5. I have just finished an MA in History with the Open University. My dissertation was on women workers in engineering industries during the Second World War. My undergraduate degree was in English Literature, so like others I have studied things across the humanities – I also took some philosophy and history modules while I was an undergraduate.

    I have used statistics in some of my history research, so I’m afraid ‘not numbers’ doesn’t really cover it!

  6. I have a BSc (Hons) Physics, fulltime job in the computer industry (30 years), a long time interest in history particularly interested in what went on in peoples heads, and am a part time student on a local history course at the University pr Oxford.
    The study of history teaches useful skills e.g for decoding what may be true in current news reporting 😉

    • This is really interesting to hear – so often humanities co-opts science and it makes me wonder whether we’re looking for some kind of validation (e.g. in the recent trend of literature and science there seems to be a lot about how science can influence literature studies but not the other way around). It great to hear this is more of a two-way process than it first appeared.

  7. Hi, great website! I also look forward to hearing from the curators of the twitter account. I am a PhD candidate in natural resources and I work with people and plant harvesting. Specifically, along with my colleagues, I am working on project about people’s rights to harvest foods in forests and women’s rights to forest resources (more here http://farmsforestsfoods.blogspot.ca/).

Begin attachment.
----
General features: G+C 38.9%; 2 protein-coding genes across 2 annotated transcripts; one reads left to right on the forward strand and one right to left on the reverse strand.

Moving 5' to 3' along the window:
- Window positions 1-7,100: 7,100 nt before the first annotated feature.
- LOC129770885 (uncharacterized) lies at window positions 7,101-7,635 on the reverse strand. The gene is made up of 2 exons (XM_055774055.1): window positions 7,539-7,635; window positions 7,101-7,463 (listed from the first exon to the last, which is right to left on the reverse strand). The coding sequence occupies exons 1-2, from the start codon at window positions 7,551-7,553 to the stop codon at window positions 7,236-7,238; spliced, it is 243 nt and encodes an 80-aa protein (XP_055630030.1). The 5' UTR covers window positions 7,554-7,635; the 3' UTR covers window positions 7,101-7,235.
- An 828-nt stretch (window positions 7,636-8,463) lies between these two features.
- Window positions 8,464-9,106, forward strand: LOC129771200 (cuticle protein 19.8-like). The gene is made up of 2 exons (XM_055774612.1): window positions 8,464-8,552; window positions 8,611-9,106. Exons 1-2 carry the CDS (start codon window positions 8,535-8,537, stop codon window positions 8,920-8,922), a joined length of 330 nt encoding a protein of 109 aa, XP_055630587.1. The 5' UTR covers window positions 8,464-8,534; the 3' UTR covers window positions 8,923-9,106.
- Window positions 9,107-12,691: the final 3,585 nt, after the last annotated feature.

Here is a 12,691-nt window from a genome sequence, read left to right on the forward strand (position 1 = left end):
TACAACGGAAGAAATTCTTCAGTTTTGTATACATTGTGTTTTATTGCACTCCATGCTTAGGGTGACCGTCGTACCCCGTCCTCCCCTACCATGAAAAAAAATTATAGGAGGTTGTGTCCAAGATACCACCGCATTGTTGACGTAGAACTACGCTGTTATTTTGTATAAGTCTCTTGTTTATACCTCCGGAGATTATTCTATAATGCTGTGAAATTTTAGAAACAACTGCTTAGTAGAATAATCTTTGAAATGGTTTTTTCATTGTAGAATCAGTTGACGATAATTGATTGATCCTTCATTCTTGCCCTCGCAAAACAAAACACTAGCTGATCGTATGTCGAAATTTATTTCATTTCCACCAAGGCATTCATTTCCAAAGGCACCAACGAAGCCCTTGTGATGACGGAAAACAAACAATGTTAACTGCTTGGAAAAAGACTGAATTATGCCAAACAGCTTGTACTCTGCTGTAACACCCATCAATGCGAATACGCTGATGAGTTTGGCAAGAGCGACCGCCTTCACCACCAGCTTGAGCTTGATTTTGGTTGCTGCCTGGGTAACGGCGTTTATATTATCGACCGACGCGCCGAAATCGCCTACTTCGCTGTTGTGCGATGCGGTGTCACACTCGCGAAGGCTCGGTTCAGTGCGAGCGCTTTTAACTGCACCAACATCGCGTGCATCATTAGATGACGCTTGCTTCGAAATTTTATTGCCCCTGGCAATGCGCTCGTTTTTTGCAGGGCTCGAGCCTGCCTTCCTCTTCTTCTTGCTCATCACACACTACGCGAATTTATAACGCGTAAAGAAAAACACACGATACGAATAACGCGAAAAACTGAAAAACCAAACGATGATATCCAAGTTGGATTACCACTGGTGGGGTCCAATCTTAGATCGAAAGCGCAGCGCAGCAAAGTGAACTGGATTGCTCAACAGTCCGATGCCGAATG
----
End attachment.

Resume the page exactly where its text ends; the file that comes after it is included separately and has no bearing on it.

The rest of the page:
Thanks for the great posts!

    P.S. I see you mentioned how people were reluctant to comment. I experience that on my blog too! If you have any tips, send them my way!

  8. I’m a postdoc in Norway, working on multimodality and medieval manuscripts, but that’s not what I wanted to say here. I wanted to share a wee anecdote with you. I was chatting to a colleague in optometry who was bemoaning the fact that a certain new phenomenon has two competing opinions, both backed on empirical research: one of these can demonstrate that when A happens M happens; the other that when A happens W (the opposite of M) happens. I looked at him and said ‘and the humanist in the room says that of course both can happen, because the subjects of the research are people and everyone’s different’. He laughed and agreed with me.
    So I’d say that the clue is in the name: the humanities deal with people: what people do, what makes them do what they do, what makes them tick. It shows us that people are still people wherever and whenever they live(d) – something which is too easily forgotten in Western society’s never-ending hunt for the ‘new’.

    • Brilliant anecdote, thanks for sharing. This is similar to what I try to tell my students: that studying literature (specifically, as that’s what I teach) is about being able to question texts – usually I give e.g.s from the media and law (which half of them are studying) but perhaps I should be thinking more broadly too.

  9. I’m a part-time PhD student at Reading looking at ideas of paedophilia and the child in a range of texts and particularly interested at present in the phenomenon of what is not seen/heard. I have worked in child mental health and, at different stages, have studied both literature and science. I like words, numbers and diagrams but struggle with the idea that only what can be measured can be of significance since this approach seems to ignore aspects that cannot be counted and accounted for.

  10. I’m currently an independent scholar. My PhD is on eighteenth-century perceptions of “ancient” Scottish music (anything from the 3rd century to the childhood of the writer). Just now I’m carrying out a feasibility study to find out if I can say anything about references to music in Older Scots literature. The difficulty I find when considering the question of what the humanities are, is that I find myself focusing on what they aren’t</ – which distresses me and makes me think this discussion is well overdue! On a related note, what does anyone think about the idea "arts and humanities" – so often brought together, yet with separate terms, are the arts not then humanities?